Natural law, protest and the English Episcopate 1257-1265

Hoskin, Philippa (2015) Natural law, protest and the English Episcopate 1257-1265. In: Thirteenth century England XV: Authority and Resistance in the Age of Magna Carta. Proceedings of the Aberystwyth and Lampeter Conference, 2013. Boydell and Brewer, pp. 83-98. ISBN 9781783270521

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Abstract

Why did some English bishops become committed to Simon de Montfort's rebellion against the king in 1263, although their experience of the earlier phase of rebellion had demonstrated that de Montfort and his barons were not interested in addressing the Church's grievances? The answer may lie in the bishops' concern for the maintenance of natural law. Their surviving records suggest that their real problem with the King was that by not fulfilling his obligation to good rule he did not keep this law, thereby upsetting the balance of the world. This was a risky practice when the last judgment of souls was thought to be very close. The bishops who remained close to de Montfort hoped he would enforce the balance of this law even if he ignored their personal grievances. They also felt a personal obligation to ensure he did so, an obligation which was part of the philosophical and theological beliefs they had obtained from the now deceased bishop of Lincoln, Robert Grosseteste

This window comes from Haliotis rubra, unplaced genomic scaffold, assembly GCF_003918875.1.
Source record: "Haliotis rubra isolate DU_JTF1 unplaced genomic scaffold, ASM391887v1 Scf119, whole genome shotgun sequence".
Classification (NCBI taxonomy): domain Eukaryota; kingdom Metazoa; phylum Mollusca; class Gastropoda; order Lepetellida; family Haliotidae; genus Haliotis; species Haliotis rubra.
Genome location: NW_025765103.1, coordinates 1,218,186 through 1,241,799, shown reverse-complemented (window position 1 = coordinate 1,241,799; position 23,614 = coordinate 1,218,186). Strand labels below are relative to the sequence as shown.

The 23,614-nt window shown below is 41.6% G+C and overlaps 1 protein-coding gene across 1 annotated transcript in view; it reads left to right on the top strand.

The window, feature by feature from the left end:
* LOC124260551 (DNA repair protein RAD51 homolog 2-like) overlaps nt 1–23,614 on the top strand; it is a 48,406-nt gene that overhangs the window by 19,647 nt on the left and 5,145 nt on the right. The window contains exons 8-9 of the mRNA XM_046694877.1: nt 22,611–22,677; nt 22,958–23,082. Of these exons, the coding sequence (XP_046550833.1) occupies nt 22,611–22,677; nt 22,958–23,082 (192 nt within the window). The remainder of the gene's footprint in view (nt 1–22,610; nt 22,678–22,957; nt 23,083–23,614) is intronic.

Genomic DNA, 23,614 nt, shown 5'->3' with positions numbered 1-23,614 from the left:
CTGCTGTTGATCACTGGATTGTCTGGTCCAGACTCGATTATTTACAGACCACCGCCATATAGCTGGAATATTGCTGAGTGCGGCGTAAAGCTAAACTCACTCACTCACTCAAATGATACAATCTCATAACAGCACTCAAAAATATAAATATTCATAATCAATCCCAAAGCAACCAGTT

Keywords:natural law, medieval history, bishop of Lincoln, baronial war, eschatology
Subjects:V Historical and Philosophical studies > V214 English History
V Historical and Philosophical studies > V130 Medieval History
V Historical and Philosophical studies > V340 Intellectual History
Divisions:College of Arts > School of History & Heritage > School of History & Heritage (History)
ID Code:14378
Deposited On:27 Jun 2014 08:34

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